"I always felt, for some reason, that she'd be here," Graves said. "I wasn't wishing for it, but you know how we play -- [she's] a perfect fit. I saw it from her freshman year in high school on, and I always felt, 'You know what, she needs to play here.' This is a perfect system for her skills and athletic ability. I was hurt when she went away. It didn't surprise me. But for some reason, in the back of my mind, I always hoped and felt she would be back here."
A 6-foot-1 wing with a frame, give or take a couple of inches, and set of skills not unlike former Connecticut standout Kalana Greene, Redmon has the speed and strength to get to the basket and the athleticism and touch to create space and knock down mid-range jumpers (she's a 52.8 percent shooter in 50 games at Gonzaga). Athletically, she's unlikely to be at a disadvantage in any game Gonzaga plays, a profile she's intent on trying to round out with her strength.
"I love to be in the weight room," Redmon said. "Other than being on the court, that's probably my next-favorite place to be. Just working on getting stronger because I'm not the thickest kid in the world. I am extremely skinny, and so one of my disadvantages is I have to work on getting stronger and being able to compete with some of those bigger girls."
A state finalist in triple jump and hurdles as a high schooler in Washington, the 6-foot-2 Standish is no less accomplished an athlete. Emerging as almost as polished a player, she's one of a small group nationally averaging at least 15 points, eight rebounds and two blocks per game this season, a list on which she shares space with names like Brittney Griner, Amber Harris, Victoria Dunlap and Amy Jaeschke.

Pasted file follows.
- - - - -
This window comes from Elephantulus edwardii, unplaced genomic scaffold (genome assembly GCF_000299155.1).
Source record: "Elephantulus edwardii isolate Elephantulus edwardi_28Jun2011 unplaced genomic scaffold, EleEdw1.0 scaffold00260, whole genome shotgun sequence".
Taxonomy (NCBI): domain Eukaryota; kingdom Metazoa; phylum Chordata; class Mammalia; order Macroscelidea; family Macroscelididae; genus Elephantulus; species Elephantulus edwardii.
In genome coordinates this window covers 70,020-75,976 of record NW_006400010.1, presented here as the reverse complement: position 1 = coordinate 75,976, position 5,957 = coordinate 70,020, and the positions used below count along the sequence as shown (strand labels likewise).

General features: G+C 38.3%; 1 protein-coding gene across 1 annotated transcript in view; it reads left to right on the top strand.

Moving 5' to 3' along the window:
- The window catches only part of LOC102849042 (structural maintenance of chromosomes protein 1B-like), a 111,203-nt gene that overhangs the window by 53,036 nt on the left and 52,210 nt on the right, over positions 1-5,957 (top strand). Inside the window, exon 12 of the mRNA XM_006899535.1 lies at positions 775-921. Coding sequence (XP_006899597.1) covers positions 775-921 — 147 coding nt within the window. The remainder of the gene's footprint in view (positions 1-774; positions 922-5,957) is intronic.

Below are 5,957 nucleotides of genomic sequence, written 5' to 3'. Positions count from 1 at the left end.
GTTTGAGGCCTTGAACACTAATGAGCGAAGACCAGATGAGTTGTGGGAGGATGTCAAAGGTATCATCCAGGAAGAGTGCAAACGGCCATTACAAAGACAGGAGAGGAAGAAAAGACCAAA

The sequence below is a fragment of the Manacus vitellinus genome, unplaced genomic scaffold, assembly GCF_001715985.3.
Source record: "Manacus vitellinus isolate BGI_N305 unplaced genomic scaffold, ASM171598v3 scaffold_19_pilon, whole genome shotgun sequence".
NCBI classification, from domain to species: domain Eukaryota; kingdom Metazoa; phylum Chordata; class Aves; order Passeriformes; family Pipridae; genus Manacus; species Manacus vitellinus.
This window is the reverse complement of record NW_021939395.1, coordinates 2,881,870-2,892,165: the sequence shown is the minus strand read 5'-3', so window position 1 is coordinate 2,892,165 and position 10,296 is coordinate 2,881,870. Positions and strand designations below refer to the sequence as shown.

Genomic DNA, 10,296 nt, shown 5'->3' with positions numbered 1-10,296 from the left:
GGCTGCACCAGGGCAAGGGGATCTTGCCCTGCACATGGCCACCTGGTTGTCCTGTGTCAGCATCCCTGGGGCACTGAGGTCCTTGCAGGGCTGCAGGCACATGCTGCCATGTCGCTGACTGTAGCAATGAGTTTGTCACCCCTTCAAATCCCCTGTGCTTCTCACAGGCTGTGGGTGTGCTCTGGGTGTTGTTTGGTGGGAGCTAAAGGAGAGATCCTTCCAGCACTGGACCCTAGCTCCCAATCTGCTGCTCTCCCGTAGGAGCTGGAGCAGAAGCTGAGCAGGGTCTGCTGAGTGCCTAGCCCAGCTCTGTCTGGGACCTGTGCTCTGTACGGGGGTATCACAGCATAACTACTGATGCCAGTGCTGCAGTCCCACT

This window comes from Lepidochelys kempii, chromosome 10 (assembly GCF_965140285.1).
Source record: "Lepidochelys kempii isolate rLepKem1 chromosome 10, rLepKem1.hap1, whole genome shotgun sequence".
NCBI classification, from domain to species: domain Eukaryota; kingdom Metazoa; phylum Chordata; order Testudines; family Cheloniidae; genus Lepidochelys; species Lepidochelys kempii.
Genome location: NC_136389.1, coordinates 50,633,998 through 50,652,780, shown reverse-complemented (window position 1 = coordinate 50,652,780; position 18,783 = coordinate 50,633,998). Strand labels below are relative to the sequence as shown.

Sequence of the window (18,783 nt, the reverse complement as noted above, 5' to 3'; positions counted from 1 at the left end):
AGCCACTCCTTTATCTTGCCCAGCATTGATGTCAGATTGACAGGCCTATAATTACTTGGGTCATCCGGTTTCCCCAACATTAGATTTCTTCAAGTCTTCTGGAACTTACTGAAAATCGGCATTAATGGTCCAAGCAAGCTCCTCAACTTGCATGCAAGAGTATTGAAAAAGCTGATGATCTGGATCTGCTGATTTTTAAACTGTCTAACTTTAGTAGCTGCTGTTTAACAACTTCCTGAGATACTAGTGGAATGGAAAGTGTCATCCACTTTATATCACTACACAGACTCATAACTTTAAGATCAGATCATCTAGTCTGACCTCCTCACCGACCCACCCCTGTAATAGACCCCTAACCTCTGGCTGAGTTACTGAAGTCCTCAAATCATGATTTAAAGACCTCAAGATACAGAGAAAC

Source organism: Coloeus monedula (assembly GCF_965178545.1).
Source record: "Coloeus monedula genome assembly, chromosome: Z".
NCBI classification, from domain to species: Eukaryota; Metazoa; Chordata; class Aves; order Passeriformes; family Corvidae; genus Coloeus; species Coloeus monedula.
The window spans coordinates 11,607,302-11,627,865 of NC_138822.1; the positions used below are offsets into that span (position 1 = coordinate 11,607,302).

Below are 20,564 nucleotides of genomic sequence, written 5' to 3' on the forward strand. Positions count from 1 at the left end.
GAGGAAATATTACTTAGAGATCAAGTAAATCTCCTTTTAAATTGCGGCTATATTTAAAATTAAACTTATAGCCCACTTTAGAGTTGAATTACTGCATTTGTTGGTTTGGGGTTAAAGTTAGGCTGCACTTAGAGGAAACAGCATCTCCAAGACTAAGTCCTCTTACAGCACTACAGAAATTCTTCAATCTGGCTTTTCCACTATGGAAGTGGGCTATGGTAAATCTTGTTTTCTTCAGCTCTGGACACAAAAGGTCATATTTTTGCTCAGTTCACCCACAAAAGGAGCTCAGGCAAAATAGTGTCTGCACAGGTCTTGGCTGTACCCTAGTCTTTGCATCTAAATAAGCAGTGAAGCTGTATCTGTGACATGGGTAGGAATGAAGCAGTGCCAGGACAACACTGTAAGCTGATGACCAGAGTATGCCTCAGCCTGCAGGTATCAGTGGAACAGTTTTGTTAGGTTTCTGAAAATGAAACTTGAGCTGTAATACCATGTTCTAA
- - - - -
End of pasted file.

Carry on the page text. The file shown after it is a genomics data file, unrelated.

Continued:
"I've coached some really good post players over the years; she's probably the best athlete, just pure athlete, that I've ever coached inside," Graves said. "She's so gifted, and skill-wise she's just tremendous. She just had never had the opportunity, having played behind Frieson and Bowman for her first two years."
Gonzaga's isn't the only model for success outside a power conference. Perennial postseason participant Green Bay certainly won't ignore interest from any highly touted recruits attracted by all the program has to offer, but after a win against in-state rival Wisconsin earlier this season, coach Matt Bollant noted that none of his players were recruited by the Big Ten school. Essentially that same roster came within minutes of the Sweet 16 last season and enters the new year ranked in the top 25, where it spent much of last season.
But for Gonzaga, a model of consistency in a talent-rich region of inconsistent power-conference programs, Redmon and Standish are the latest proof that Spokane is home to a lot of major talent.
"We are a national team now, and we want to keep it going," Redmon said.
Graham Hays is a regular contributor to ESPN.com. E-mail him at Graham.Hays@espn3.com.